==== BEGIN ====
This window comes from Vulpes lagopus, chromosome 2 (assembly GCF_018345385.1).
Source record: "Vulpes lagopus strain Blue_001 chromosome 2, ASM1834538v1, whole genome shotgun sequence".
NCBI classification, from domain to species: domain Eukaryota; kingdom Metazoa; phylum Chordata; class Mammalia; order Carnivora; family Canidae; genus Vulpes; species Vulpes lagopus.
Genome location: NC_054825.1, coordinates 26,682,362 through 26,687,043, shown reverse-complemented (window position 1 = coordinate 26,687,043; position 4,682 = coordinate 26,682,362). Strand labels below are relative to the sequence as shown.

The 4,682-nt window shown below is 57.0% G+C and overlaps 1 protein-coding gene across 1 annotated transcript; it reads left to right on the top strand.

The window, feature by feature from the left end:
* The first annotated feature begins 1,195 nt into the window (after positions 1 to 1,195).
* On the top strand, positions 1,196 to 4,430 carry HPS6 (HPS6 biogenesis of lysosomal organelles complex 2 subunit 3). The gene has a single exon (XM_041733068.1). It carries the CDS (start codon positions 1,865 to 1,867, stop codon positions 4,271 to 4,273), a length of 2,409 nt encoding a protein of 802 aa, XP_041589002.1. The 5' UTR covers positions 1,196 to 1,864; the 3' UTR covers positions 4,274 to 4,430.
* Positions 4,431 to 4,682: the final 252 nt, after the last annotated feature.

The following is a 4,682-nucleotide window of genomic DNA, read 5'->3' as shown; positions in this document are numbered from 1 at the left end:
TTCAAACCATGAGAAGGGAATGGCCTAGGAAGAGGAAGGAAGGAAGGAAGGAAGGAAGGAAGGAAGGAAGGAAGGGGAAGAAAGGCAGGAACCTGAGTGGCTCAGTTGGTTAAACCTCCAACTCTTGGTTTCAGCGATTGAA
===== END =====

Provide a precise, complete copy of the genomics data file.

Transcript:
This window comes from Vulpes lagopus, chromosome 2 (assembly GCF_018345385.1).
Source record: "Vulpes lagopus strain Blue_001 chromosome 2, ASM1834538v1, whole genome shotgun sequence".
NCBI classification, from domain to species: domain Eukaryota; kingdom Metazoa; phylum Chordata; class Mammalia; order Carnivora; family Canidae; genus Vulpes; species Vulpes lagopus.
Genome location: NC_054825.1, coordinates 26,682,362 through 26,687,043, shown reverse-complemented (window position 1 = coordinate 26,687,043; position 4,682 = coordinate 26,682,362). Strand labels below are relative to the sequence as shown.

The 4,682-nt window shown below is 57.0% G+C and overlaps 1 protein-coding gene across 1 annotated transcript; it reads left to right on the top strand.

The window, feature by feature from the left end:
* The first annotated feature begins 1,195 nt into the window (after positions 1 to 1,195).
* On the top strand, positions 1,196 to 4,430 carry HPS6 (HPS6 biogenesis of lysosomal organelles complex 2 subunit 3). The gene has a single exon (XM_041733068.1). It carries the CDS (start codon positions 1,865 to 1,867, stop codon positions 4,271 to 4,273), a length of 2,409 nt encoding a protein of 802 aa, XP_041589002.1. The 5' UTR covers positions 1,196 to 1,864; the 3' UTR covers positions 4,274 to 4,430.
* Positions 4,431 to 4,682: the final 252 nt, after the last annotated feature.

The following is a 4,682-nucleotide window of genomic DNA, read 5'->3' as shown; positions in this document are numbered from 1 at the left end:
TTCAAACCATGAGAAGGGAATGGCCTAGGAAGAGGAAGGAAGGAAGGAAGGAAGGAAGGAAGGAAGGAAGGAAGGGGAAGAAAGGCAGGAACCTGAGTGGCTCAGTTGGTTAAACCTCCAACTCTTGGTTTCAGCGATTGAA